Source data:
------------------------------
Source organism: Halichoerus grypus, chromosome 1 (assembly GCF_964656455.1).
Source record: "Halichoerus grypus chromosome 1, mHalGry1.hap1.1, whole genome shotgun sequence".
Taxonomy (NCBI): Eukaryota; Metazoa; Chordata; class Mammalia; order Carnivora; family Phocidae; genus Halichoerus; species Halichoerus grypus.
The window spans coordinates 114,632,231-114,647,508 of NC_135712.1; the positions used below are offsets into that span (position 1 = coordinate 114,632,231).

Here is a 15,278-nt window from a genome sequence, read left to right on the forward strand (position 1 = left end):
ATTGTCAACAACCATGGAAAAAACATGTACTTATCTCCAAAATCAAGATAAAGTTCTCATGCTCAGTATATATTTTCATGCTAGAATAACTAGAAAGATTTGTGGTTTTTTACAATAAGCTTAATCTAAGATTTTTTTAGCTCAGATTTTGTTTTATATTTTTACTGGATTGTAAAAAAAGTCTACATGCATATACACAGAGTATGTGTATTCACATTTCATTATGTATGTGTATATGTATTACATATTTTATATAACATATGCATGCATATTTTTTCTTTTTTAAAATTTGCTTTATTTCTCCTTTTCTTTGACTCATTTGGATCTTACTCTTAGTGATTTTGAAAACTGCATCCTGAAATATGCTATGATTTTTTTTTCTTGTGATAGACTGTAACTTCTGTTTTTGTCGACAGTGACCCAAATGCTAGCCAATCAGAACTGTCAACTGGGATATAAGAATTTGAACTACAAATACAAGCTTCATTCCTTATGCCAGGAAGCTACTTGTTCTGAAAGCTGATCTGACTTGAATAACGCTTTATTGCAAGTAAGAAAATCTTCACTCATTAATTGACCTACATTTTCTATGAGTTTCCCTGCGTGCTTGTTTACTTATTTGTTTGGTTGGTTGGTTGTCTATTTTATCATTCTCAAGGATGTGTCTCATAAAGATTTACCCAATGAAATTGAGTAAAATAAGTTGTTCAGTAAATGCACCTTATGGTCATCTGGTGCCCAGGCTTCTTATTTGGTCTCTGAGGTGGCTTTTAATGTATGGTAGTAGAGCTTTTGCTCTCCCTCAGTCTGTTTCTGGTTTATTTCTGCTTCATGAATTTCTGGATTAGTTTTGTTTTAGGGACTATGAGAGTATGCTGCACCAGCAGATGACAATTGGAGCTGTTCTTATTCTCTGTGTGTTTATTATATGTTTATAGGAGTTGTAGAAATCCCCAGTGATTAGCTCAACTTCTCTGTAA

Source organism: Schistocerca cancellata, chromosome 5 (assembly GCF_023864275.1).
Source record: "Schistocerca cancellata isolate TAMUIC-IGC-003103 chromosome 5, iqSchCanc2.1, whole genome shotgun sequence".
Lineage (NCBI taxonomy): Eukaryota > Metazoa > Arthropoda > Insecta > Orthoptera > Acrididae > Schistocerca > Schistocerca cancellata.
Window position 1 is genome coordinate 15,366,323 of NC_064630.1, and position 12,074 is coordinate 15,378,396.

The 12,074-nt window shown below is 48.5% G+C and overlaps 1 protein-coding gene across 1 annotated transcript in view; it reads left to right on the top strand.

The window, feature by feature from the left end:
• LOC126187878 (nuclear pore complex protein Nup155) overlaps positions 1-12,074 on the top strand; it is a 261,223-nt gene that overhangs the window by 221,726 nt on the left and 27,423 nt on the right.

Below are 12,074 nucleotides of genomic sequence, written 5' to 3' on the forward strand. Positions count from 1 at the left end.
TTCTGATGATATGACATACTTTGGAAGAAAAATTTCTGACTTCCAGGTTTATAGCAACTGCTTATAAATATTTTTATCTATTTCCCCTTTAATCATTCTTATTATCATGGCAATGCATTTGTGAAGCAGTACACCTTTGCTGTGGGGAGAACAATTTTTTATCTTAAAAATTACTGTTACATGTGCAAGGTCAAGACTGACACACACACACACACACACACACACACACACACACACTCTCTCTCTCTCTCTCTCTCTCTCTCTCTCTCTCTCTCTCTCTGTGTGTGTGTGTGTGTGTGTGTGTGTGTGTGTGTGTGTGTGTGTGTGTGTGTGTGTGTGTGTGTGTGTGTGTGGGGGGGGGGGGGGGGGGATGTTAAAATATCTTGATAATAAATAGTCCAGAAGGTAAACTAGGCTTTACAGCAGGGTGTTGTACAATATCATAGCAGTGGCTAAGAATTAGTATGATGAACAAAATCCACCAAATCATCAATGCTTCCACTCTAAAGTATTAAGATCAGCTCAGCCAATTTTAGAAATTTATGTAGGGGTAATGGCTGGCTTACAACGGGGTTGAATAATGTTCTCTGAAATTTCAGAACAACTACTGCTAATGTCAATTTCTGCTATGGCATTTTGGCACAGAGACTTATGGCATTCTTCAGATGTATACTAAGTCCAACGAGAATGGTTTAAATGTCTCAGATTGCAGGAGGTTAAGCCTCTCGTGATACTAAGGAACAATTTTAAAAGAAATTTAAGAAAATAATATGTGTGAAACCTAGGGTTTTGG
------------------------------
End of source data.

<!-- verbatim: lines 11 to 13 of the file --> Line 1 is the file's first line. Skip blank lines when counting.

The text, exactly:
The 12,074-nt window shown below is 48.5% G+C and overlaps 1 protein-coding gene across 1 annotated transcript in view; it reads left to right on the top strand.

The window, feature by feature from the left end:
• LOC126187878 (nuclear pore complex protein Nup155) overlaps positions 1-12,074 on the top strand; it is a 261,223-nt gene that overhangs the window by 221,726 nt on the left and 27,423 nt on the right.